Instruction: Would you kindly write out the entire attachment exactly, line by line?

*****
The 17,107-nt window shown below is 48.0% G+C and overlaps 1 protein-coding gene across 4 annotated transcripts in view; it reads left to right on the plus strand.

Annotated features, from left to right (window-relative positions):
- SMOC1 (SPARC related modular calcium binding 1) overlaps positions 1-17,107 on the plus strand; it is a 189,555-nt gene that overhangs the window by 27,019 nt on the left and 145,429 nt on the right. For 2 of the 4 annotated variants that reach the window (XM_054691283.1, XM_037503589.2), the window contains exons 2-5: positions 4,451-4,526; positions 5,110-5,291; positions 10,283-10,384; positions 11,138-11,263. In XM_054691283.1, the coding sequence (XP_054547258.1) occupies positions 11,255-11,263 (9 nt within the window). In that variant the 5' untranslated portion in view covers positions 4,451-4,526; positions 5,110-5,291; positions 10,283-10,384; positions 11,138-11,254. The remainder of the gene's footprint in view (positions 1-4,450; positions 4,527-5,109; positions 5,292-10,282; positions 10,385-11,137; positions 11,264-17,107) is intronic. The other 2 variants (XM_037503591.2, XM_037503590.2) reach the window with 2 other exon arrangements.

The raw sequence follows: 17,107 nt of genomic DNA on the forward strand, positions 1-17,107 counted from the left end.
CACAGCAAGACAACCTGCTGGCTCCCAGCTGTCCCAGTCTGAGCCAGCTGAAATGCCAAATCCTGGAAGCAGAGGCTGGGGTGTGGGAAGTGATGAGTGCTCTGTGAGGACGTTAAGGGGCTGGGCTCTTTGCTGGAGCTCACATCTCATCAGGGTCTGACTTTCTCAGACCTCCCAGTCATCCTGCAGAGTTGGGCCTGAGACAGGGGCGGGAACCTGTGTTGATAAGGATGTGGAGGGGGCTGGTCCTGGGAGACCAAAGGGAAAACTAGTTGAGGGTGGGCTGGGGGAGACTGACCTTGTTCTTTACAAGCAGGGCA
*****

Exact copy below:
The 17,107-nt window shown below is 48.0% G+C and overlaps 1 protein-coding gene across 4 annotated transcripts in view; it reads left to right on the plus strand.

Annotated features, from left to right (window-relative positions):
- SMOC1 (SPARC related modular calcium binding 1) overlaps positions 1-17,107 on the plus strand; it is a 189,555-nt gene that overhangs the window by 27,019 nt on the left and 145,429 nt on the right. For 2 of the 4 annotated variants that reach the window (XM_054691283.1, XM_037503589.2), the window contains exons 2-5: positions 4,451-4,526; positions 5,110-5,291; positions 10,283-10,384; positions 11,138-11,263. In XM_054691283.1, the coding sequence (XP_054547258.1) occupies positions 11,255-11,263 (9 nt within the window). In that variant the 5' untranslated portion in view covers positions 4,451-4,526; positions 5,110-5,291; positions 10,283-10,384; positions 11,138-11,254. The remainder of the gene's footprint in view (positions 1-4,450; positions 4,527-5,109; positions 5,292-10,282; positions 10,385-11,137; positions 11,264-17,107) is intronic. The other 2 variants (XM_037503591.2, XM_037503590.2) reach the window with 2 other exon arrangements.

The raw sequence follows: 17,107 nt of genomic DNA on the forward strand, positions 1-17,107 counted from the left end.
CACAGCAAGACAACCTGCTGGCTCCCAGCTGTCCCAGTCTGAGCCAGCTGAAATGCCAAATCCTGGAAGCAGAGGCTGGGGTGTGGGAAGTGATGAGTGCTCTGTGAGGACGTTAAGGGGCTGGGCTCTTTGCTGGAGCTCACATCTCATCAGGGTCTGACTTTCTCAGACCTCCCAGTCATCCTGCAGAGTTGGGCCTGAGACAGGGGCGGGAACCTGTGTTGATAAGGATGTGGAGGGGGCTGGTCCTGGGAGACCAAAGGGAAAACTAGTTGAGGGTGGGCTGGGGGAGACTGACCTTGTTCTTTACAAGCAGGGCA